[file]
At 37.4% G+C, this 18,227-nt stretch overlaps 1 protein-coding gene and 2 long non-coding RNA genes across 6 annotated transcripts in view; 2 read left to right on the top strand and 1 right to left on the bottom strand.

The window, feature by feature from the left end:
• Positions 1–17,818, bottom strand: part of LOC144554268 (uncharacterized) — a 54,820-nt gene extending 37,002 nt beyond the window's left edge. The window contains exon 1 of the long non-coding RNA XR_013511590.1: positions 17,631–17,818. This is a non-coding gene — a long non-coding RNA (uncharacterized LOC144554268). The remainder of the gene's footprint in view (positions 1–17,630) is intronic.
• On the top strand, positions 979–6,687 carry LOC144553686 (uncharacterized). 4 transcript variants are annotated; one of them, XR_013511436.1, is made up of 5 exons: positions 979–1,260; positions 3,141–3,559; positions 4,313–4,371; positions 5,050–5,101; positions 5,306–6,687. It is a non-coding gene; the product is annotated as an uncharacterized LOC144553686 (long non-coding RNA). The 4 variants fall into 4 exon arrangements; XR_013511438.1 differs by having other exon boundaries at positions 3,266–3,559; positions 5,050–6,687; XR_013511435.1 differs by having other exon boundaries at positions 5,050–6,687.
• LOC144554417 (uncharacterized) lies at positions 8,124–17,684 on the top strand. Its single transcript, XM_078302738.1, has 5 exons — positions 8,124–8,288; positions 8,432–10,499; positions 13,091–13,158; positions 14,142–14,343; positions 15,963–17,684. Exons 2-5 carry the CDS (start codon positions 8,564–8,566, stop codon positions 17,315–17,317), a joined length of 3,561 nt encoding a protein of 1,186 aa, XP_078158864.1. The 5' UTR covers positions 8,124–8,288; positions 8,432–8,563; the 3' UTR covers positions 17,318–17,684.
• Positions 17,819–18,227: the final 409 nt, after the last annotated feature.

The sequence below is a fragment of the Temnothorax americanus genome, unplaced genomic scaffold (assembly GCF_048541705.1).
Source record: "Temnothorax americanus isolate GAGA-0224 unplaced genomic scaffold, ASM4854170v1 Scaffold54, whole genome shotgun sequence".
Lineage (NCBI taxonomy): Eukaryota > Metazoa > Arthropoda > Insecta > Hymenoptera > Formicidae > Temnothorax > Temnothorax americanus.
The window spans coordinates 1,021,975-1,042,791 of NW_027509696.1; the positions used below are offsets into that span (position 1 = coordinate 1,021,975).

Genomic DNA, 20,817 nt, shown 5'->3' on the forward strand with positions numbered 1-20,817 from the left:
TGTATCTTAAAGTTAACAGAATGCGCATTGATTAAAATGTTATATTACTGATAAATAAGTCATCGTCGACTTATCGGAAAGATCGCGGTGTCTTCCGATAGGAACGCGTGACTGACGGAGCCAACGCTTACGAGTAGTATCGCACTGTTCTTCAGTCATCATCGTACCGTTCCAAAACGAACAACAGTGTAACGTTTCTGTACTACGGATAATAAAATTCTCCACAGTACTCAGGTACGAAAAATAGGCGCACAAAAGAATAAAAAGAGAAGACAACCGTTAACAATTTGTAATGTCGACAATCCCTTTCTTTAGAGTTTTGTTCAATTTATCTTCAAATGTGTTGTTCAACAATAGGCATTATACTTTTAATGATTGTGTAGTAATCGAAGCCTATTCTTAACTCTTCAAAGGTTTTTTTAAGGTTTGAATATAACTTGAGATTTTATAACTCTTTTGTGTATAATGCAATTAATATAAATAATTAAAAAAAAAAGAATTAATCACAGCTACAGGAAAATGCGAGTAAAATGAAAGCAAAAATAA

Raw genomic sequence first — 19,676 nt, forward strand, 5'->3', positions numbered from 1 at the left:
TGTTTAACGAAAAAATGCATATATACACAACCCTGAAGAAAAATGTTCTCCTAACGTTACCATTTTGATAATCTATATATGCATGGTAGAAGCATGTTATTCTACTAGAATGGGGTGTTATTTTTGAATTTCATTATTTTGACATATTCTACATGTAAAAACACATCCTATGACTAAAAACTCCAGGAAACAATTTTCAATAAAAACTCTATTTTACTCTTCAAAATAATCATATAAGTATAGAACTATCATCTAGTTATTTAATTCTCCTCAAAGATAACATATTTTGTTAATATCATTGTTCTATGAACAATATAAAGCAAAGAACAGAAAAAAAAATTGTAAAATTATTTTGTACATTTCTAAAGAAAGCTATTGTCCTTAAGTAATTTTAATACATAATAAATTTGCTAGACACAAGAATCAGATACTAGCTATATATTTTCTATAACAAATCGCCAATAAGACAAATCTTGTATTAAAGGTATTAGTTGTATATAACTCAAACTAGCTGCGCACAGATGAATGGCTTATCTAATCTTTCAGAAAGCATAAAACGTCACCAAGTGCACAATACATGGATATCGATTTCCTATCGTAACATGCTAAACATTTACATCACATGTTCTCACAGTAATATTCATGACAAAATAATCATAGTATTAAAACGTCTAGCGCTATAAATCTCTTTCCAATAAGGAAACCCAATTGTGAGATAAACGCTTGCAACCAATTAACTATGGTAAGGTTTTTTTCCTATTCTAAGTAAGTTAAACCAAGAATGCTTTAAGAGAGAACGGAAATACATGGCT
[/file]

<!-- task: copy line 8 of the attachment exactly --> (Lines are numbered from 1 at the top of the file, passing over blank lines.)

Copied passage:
Source record: "Temnothorax americanus isolate GAGA-0224 unplaced genomic scaffold, ASM4854170v1 Scaffold54, whole genome shotgun sequence".